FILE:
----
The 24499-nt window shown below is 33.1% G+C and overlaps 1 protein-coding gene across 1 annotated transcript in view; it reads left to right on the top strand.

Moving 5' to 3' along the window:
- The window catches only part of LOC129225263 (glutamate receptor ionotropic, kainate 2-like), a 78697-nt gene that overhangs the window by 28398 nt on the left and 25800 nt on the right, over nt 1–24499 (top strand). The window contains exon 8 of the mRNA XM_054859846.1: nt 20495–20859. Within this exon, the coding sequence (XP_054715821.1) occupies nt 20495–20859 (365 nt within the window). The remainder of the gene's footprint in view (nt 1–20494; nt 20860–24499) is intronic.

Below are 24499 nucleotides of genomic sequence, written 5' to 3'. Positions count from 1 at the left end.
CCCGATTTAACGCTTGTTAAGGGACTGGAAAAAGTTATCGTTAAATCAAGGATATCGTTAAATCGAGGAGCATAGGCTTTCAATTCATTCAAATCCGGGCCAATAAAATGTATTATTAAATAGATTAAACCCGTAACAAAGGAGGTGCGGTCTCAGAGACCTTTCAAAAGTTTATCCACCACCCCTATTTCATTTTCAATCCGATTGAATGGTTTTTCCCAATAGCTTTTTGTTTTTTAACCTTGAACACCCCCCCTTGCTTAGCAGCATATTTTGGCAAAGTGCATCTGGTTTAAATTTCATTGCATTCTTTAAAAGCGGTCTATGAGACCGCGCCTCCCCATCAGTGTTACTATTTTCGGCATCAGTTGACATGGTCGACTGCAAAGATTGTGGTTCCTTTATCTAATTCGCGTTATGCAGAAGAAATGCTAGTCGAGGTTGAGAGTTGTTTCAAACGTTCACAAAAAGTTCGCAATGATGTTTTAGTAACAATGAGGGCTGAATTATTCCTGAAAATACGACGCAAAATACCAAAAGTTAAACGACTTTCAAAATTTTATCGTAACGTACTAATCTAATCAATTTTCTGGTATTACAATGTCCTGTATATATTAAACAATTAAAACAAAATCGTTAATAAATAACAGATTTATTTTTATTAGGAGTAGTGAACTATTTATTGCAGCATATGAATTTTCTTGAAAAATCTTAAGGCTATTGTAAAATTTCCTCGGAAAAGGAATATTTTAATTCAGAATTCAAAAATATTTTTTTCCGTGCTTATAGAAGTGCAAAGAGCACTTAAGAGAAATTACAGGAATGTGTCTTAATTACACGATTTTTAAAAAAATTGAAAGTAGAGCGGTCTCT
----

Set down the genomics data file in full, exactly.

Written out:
The 24499-nt window shown below is 33.1% G+C and overlaps 1 protein-coding gene across 1 annotated transcript in view; it reads left to right on the top strand.

Moving 5' to 3' along the window:
- The window catches only part of LOC129225263 (glutamate receptor ionotropic, kainate 2-like), a 78697-nt gene that overhangs the window by 28398 nt on the left and 25800 nt on the right, over nt 1–24499 (top strand). The window contains exon 8 of the mRNA XM_054859846.1: nt 20495–20859. Within this exon, the coding sequence (XP_054715821.1) occupies nt 20495–20859 (365 nt within the window). The remainder of the gene's footprint in view (nt 1–20494; nt 20860–24499) is intronic.

Below are 24499 nucleotides of genomic sequence, written 5' to 3'. Positions count from 1 at the left end.
CCCGATTTAACGCTTGTTAAGGGACTGGAAAAAGTTATCGTTAAATCAAGGATATCGTTAAATCGAGGAGCATAGGCTTTCAATTCATTCAAATCCGGGCCAATAAAATGTATTATTAAATAGATTAAACCCGTAACAAAGGAGGTGCGGTCTCAGAGACCTTTCAAAAGTTTATCCACCACCCCTATTTCATTTTCAATCCGATTGAATGGTTTTTCCCAATAGCTTTTTGTTTTTTAACCTTGAACACCCCCCCTTGCTTAGCAGCATATTTTGGCAAAGTGCATCTGGTTTAAATTTCATTGCATTCTTTAAAAGCGGTCTATGAGACCGCGCCTCCCCATCAGTGTTACTATTTTCGGCATCAGTTGACATGGTCGACTGCAAAGATTGTGGTTCCTTTATCTAATTCGCGTTATGCAGAAGAAATGCTAGTCGAGGTTGAGAGTTGTTTCAAACGTTCACAAAAAGTTCGCAATGATGTTTTAGTAACAATGAGGGCTGAATTATTCCTGAAAATACGACGCAAAATACCAAAAGTTAAACGACTTTCAAAATTTTATCGTAACGTACTAATCTAATCAATTTTCTGGTATTACAATGTCCTGTATATATTAAACAATTAAAACAAAATCGTTAATAAATAACAGATTTATTTTTATTAGGAGTAGTGAACTATTTATTGCAGCATATGAATTTTCTTGAAAAATCTTAAGGCTATTGTAAAATTTCCTCGGAAAAGGAATATTTTAATTCAGAATTCAAAAATATTTTTTTCCGTGCTTATAGAAGTGCAAAGAGCACTTAAGAGAAATTACAGGAATGTGTCTTAATTACACGATTTTTAAAAAAATTGAAAGTAGAGCGGTCTCT